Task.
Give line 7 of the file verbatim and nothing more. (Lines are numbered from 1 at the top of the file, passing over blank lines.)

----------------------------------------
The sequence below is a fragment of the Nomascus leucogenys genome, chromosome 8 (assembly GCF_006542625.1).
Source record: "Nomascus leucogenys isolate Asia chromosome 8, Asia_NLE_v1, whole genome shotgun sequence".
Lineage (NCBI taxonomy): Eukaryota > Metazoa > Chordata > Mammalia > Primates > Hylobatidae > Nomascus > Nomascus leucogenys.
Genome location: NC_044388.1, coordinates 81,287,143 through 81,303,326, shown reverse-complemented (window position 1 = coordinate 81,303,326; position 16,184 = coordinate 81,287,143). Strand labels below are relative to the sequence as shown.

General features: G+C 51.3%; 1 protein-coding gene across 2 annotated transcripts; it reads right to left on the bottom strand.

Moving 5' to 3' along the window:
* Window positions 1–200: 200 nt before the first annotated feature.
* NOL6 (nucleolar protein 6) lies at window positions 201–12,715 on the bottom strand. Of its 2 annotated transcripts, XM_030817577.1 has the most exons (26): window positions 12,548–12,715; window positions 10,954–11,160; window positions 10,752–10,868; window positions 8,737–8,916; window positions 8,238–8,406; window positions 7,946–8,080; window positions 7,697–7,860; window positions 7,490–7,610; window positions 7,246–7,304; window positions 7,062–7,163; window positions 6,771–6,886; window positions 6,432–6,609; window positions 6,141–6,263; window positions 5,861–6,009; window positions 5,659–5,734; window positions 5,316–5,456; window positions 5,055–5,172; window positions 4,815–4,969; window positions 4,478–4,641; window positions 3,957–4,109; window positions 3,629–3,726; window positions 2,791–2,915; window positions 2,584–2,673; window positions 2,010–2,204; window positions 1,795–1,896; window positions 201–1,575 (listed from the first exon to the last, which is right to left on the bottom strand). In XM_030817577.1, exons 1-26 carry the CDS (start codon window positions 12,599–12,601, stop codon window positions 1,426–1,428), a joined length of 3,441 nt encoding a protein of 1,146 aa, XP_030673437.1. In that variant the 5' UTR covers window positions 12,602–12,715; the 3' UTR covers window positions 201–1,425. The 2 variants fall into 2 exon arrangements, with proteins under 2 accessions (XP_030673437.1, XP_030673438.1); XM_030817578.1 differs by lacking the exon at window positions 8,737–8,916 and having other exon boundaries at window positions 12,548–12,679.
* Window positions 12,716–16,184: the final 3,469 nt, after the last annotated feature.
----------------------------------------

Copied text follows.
* Window positions 1–200: 200 nt before the first annotated feature.